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Epilepsy Res. 2012 Jun;100(1-2):93-103. doi: 10.1016/j.eplepsyres.2012.01.012. Epub 2012 Feb 17.

The antiepileptic drug mephobarbital is not transported by P-glycoprotein or multidrug resistance protein 1 at the blood-brain barrier: a positron emission tomography study.

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Health & Environment Department, Molecular Medicine, AIT Austrian Institute of Technology GmbH, Seibersdorf, Austria.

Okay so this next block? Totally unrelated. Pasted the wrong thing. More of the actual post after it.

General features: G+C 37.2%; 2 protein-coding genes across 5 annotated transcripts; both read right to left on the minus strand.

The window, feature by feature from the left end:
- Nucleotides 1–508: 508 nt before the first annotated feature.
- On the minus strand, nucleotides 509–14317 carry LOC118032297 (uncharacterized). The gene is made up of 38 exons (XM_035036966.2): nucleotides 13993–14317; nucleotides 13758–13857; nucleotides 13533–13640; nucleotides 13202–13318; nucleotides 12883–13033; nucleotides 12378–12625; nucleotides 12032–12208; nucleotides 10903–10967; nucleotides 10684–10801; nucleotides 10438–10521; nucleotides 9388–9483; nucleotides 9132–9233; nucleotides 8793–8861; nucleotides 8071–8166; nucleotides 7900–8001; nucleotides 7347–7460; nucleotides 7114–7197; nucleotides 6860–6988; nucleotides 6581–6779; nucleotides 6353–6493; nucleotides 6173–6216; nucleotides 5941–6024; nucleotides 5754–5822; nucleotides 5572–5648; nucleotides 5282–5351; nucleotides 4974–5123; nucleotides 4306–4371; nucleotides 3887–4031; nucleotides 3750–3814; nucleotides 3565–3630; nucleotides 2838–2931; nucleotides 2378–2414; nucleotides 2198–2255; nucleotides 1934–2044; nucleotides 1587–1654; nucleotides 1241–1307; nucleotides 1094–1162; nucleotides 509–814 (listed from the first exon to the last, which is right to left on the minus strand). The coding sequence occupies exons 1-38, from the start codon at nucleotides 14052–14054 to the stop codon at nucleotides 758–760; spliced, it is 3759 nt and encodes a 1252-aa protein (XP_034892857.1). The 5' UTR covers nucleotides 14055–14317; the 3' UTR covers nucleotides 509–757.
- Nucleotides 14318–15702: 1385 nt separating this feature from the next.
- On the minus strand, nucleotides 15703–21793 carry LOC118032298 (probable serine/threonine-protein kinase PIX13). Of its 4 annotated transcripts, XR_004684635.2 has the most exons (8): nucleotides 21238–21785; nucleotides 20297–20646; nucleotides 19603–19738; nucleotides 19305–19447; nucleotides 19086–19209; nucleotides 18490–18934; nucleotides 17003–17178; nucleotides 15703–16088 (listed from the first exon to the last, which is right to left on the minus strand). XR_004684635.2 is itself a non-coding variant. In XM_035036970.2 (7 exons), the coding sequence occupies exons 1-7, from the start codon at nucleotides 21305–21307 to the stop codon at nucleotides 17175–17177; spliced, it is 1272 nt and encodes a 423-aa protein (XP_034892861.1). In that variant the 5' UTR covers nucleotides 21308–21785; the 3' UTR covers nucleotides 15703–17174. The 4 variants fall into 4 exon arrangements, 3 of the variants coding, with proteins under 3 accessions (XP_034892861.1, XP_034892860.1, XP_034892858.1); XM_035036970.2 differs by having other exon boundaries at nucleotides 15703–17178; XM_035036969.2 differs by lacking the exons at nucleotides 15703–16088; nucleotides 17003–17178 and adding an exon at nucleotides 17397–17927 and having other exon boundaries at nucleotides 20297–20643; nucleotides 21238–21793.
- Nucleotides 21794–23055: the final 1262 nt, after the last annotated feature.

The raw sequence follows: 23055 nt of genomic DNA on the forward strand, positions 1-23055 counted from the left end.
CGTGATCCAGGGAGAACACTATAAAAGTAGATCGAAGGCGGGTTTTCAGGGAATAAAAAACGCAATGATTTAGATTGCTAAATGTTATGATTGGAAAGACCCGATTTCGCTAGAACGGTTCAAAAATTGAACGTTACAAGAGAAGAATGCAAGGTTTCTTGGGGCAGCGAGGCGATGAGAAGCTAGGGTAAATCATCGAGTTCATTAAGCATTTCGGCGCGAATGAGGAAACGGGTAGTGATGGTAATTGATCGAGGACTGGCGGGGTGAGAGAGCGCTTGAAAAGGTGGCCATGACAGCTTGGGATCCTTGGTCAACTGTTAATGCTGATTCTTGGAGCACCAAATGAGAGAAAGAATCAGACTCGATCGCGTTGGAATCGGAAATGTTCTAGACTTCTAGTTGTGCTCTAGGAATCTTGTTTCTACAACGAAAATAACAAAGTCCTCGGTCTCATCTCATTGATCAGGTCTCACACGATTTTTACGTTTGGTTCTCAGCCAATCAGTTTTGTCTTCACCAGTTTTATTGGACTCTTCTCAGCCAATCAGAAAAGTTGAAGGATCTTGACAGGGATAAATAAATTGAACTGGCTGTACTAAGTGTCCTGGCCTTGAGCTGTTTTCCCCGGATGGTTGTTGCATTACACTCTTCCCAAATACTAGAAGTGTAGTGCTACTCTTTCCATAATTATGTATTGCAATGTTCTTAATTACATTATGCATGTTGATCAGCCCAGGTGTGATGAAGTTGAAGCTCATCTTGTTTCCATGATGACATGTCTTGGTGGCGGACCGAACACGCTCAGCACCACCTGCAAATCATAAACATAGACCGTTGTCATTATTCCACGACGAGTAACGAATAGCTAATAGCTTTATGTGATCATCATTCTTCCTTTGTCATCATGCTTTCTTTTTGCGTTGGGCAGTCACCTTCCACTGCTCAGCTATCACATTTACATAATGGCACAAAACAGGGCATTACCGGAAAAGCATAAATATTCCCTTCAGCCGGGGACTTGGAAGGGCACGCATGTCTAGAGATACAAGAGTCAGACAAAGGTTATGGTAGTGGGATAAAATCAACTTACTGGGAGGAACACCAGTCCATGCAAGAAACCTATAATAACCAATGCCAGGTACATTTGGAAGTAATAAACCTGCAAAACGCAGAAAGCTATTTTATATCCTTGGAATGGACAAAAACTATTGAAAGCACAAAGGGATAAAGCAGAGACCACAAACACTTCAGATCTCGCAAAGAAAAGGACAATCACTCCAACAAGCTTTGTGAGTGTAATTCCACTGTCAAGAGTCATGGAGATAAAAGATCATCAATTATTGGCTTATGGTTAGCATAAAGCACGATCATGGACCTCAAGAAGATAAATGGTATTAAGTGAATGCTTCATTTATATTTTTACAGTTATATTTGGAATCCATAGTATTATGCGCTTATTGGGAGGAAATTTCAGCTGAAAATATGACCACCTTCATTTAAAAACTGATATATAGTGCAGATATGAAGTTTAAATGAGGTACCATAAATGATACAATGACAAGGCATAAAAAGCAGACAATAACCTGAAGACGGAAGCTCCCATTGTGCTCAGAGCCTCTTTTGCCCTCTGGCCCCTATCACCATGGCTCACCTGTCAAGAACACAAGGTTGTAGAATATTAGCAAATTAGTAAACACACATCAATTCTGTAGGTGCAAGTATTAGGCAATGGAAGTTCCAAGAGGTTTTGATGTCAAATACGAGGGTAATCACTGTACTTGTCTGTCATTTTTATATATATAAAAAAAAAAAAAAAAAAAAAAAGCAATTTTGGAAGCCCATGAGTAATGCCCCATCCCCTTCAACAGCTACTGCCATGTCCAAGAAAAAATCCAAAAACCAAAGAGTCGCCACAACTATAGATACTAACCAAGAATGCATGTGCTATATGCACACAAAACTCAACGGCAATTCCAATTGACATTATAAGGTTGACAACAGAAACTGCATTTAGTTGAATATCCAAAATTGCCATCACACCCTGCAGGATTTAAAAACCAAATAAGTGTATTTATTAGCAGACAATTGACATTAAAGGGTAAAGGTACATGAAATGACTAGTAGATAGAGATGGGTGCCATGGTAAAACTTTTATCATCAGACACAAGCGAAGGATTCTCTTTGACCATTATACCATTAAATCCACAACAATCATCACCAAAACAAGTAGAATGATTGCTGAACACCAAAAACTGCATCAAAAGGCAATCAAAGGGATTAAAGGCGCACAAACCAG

Aim of this study was to determine whether the carbon-11-labeled antiepileptic drug [(11)C]mephobarbital is a substrate of P-glycoprotein (Pgp) and can be used to assess Pgp function at the blood-brain barrier (BBB) with positron emission tomography (PET). We performed paired PET scans in rats, wild-type (FVB) and Mdr1a/b((-/-)) mice, before and after intravenous administration of the Pgp inhibitor tariquidar (15mg/kg). Brain-to-blood AUC(0-60) ratios in rats and brain AUC(0-60) values of [(11)C]mephobarbital in wild-type and Mdr1a/b((-/-)) mice were similar in scans 1 and 2, respectively, suggesting that in vivo brain distribution of [(11)C]mephobarbital is not influenced by Pgp efflux. Absence of Pgp transport was confirmed in vitro by performing concentration equilibrium transport assay in cell lines transfected with MDR1 or Mdr1a. PET experiments in wild-type mice, with and without pretreatment with the multidrug resistance protein (MRP) inhibitor MK571 (20mg/kg), and in Mrp1((-/-)) mice suggested that [(11)C]mephobarbital is also not transported by MRPs at the murine BBB, which was also supported by in vitro transport experiments using human MRP1-transfected cells. Our results are surprising, as phenobarbital, the N-desmethyl derivative of mephobarbital, has been shown to be a substrate of Pgp, which suggests that N-methylation abolishes Pgp affinity of barbiturates.

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